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Part 1 Week 2 DB assignment:

Assignment Details

René Descartes is often called the “father of modern philosophy.” Born into the French aristocracy in 1596, Descartes was fascinated by mathematics and founded the field of analytical geometry. He wanted to build a system of philosophy that was as clear and certain as mathematics. To do this, he decided that he would need to question all of his presuppositions about the world. One of the presuppositions that he doubted was whether or not he could believe that what he observed through his senses was true. Consider this passage from Descartes’ Meditations (Melchart, 2007):

Of course, whatever I have so far accepted as supremely true I have learned either from the senses or through the senses. But I have occasionally caught the senses deceiving me, and it’s prudent never completely to trust those who have cheated us even once. But, while my senses may deceive me about what is small or far away, there may still be other things that I take in by the senses but that I cannot possibly doubt—like that I am here, sitting before the fire, wearing a dressing gown, touching this paper. And on what grounds might I deny that my hands and the other parts of my body exists?—unless perhaps I liken myself to madmen whose brains are so rattled by the persistent vapors of melancholy that they are sure that they’re kings when in fact they are paupers, or that they wear purple robes when in fact they’re naked, or that their heads are clay, or that they are gourds, or made of glass.

Take a moment to reflect on this passage, and then discuss the following:

Part 1

  • Think of a time when your senses deceived you. Describe what you thought you saw, heard, or felt, and then explain how you came to realize that your initial perception was incorrect.
  • Do you think that it is reasonable to rely on your senses considering that they have fooled you in the past?

Part 2

  • Consider Descartes’ comparison of himself to a madman. How do you know that what you experience is any more real than what a so-called madman experiences as real?
  • Who is to say which experience is valid, and on what grounds?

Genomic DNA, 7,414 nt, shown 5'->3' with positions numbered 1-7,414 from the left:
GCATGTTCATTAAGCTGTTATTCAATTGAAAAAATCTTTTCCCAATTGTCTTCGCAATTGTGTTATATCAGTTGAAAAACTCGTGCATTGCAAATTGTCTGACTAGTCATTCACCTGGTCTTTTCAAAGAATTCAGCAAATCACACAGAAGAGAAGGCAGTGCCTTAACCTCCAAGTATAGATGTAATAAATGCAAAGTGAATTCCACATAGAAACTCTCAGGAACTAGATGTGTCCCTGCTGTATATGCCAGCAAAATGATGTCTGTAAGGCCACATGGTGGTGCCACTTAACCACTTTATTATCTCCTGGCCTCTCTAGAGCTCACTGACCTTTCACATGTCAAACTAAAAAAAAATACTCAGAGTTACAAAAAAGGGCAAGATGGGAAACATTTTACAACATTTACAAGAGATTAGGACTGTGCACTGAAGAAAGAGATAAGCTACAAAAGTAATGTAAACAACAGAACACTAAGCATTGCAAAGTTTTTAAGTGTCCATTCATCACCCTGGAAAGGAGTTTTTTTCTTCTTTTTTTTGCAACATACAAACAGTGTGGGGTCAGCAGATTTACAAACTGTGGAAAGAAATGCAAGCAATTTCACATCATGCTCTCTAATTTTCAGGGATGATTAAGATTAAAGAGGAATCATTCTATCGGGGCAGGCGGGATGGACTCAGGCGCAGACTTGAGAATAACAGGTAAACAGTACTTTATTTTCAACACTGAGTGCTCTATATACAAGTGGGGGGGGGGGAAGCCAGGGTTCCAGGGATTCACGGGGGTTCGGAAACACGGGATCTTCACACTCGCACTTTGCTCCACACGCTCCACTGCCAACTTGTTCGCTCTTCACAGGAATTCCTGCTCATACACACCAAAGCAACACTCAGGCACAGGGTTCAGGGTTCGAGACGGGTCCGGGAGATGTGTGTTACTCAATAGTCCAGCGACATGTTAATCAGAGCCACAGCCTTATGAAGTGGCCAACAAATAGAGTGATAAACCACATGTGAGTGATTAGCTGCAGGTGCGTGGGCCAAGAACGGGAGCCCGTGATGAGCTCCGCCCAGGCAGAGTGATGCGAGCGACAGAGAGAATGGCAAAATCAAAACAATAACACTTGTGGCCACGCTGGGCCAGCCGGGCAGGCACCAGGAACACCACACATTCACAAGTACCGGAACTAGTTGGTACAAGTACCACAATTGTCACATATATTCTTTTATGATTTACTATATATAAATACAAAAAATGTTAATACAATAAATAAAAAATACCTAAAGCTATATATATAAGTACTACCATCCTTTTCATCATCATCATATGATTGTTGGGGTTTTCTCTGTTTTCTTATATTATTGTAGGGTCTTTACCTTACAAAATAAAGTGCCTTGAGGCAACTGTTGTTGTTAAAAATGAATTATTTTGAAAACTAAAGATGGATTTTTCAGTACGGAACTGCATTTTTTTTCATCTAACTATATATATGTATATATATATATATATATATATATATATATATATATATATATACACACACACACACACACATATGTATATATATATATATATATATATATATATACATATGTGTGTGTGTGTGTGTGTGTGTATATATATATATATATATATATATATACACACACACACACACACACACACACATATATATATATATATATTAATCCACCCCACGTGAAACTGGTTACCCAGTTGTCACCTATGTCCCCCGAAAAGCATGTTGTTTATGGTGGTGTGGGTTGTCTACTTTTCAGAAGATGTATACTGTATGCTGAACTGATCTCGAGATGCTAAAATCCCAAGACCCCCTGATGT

• How does reason play into the evaluation of what is real?
  • Discuss with 2 or more classmates their experiences with being deceived.

Melchert, N. (2007). The great conversation: A historical introduction to philosophy. New York, NY: Oxford University.

Part II DB response to classmates:

Susan Phillips (Instructor)

Nicholas, Class Is Illusion a Madman Theory?
Reality as in the non-corporeal world could be considered an illusion, which is analogous to Descartes madman theories of inconsistencies.

Reason plays into what and how the senses reveal what is true,   Descartes states,” that everything one believes is false until one proves it to be true.” (Solomon & Higgins P. 157)


Is Illusion a Madman Theory?


Nicholas Scholes              


Although I can’t really recall many times that I’ve been deceived by my senses. There is one time where they did confuse me pretty bad. About 4 years ago I was on my motorcycle and was hit by a drunk driver. It really messed me up something brutal. Bulging discs, herniated discs, broken ribs, and a severe concussion. The concussion is what I and the doctors have decided that caused my mental breakdown. Anyway I got side tracked there. After the accident I would feel the pain from my neck all the way down to my feet. It made me think that somehow my feet were in pain. It also shot pain down my legs and through my arms. It was really confusing feeling all this pain everywhere else but my upper back and neck area. Even though I was confused about what was happening with the weird pain stuff, I still never question my senses one bit. I know what I feel, taste, see, hear is real, in a sense.